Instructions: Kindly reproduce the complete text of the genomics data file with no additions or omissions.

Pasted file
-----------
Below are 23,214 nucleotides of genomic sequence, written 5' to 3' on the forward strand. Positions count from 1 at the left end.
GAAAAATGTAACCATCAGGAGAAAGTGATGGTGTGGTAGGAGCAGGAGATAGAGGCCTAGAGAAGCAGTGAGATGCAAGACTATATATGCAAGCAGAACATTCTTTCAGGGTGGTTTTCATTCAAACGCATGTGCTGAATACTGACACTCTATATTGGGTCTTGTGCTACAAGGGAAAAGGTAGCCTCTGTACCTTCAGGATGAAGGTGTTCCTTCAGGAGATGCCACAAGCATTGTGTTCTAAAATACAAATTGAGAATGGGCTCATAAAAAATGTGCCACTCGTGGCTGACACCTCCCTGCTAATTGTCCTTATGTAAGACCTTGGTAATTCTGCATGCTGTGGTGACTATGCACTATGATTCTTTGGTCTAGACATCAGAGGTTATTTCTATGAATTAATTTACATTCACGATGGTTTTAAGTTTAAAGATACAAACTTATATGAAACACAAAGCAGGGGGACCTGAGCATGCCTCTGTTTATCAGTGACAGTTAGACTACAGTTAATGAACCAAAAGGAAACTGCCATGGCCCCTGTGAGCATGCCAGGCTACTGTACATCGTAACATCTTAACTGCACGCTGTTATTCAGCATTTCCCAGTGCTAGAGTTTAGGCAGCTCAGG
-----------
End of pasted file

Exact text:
Below are 23,214 nucleotides of genomic sequence, written 5' to 3' on the forward strand. Positions count from 1 at the left end.
GAAAAATGTAACCATCAGGAGAAAGTGATGGTGTGGTAGGAGCAGGAGATAGAGGCCTAGAGAAGCAGTGAGATGCAAGACTATATATGCAAGCAGAACATTCTTTCAGGGTGGTTTTCATTCAAACGCATGTGCTGAATACTGACACTCTATATTGGGTCTTGTGCTACAAGGGAAAAGGTAGCCTCTGTACCTTCAGGATGAAGGTGTTCCTTCAGGAGATGCCACAAGCATTGTGTTCTAAAATACAAATTGAGAATGGGCTCATAAAAAATGTGCCACTCGTGGCTGACACCTCCCTGCTAATTGTCCTTATGTAAGACCTTGGTAATTCTGCATGCTGTGGTGACTATGCACTATGATTCTTTGGTCTAGACATCAGAGGTTATTTCTATGAATTAATTTACATTCACGATGGTTTTAAGTTTAAAGATACAAACTTATATGAAACACAAAGCAGGGGGACCTGAGCATGCCTCTGTTTATCAGTGACAGTTAGACTACAGTTAATGAACCAAAAGGAAACTGCCATGGCCCCTGTGAGCATGCCAGGCTACTGTACATCGTAACATCTTAACTGCACGCTGTTATTCAGCATTTCCCAGTGCTAGAGTTTAGGCAGCTCAGG